Family History - tales around the tree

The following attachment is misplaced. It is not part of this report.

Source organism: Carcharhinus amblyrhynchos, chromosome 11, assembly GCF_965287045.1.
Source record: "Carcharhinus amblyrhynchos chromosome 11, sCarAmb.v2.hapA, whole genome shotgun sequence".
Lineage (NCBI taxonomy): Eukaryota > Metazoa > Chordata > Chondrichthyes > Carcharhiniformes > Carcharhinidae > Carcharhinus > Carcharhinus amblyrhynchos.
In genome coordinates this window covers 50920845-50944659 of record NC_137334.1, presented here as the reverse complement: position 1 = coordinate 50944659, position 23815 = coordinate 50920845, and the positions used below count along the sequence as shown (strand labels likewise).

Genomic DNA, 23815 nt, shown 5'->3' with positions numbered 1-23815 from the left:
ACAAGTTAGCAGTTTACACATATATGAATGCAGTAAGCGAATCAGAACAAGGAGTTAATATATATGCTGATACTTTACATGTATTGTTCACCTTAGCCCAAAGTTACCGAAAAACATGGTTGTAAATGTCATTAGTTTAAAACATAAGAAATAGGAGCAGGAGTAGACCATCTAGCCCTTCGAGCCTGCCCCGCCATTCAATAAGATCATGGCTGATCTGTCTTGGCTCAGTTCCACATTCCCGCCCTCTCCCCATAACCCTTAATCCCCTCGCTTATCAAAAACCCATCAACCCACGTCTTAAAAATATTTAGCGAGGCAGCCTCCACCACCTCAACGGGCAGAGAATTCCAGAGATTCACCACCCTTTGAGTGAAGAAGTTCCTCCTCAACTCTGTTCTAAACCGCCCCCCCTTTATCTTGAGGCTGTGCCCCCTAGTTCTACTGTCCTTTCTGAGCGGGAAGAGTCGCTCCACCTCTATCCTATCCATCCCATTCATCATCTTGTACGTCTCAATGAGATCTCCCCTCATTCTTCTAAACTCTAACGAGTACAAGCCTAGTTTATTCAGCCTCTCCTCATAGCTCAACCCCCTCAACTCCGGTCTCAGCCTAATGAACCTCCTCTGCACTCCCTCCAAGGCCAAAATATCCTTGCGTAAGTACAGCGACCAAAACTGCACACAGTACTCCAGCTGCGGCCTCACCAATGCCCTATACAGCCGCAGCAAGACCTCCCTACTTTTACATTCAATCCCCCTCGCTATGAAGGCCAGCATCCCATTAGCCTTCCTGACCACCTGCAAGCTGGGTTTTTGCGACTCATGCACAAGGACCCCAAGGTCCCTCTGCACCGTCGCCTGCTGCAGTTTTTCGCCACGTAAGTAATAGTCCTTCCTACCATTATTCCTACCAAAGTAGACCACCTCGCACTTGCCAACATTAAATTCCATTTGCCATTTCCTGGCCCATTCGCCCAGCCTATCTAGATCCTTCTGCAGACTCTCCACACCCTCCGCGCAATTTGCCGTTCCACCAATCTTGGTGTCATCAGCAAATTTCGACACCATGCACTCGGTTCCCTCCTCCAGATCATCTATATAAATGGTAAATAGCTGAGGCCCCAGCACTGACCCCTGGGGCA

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Blundell - Wigan & Wirral Boniface - Sussex Bradley - Suffolk & Essex Bustin - Oxford Campleman - Hull & SE England Catt/Cattley - Kent & London Copping - Kent, Margate Courtney - Wirral & Liverpool Cox - Dorset & Sussex Coyne - Ireland & Chester Curtin - Ireland, Midlands & USA De Normanville - France, London & South Australia Divall - Sussex & Lewisham Foot - Dorset Greenway - Sussex & London Griesel - Germany, London & Essex Grubb - Lewisham Holbrook - London & Essex Hopkins - North Shields, Wirral & Liverpool Hurst - Hounslow & Rhyl Jagger - Essex Laird - Surrey & London Lovel - North Shields Milleman - Holland, Kent, London & USA Molnar - Hungary & London Morgan - Devon Murray - Kincardineshire, London & South Australia Paver - Hull & London Pearl - Suffolk & Essex Rankin - Glasgow, Midlands & Canada Robson - Lewisham & London Skinner - Essex Smart - Essex, London, Canada & Seattle Starr - Norfolk & Westminster Still - Kent/Sussex, Essex Tales around the tree unrelated stories I’ve come across in the course of research and too good to ignore The Gallery revived School photos, Midhurst and Birkenhead & more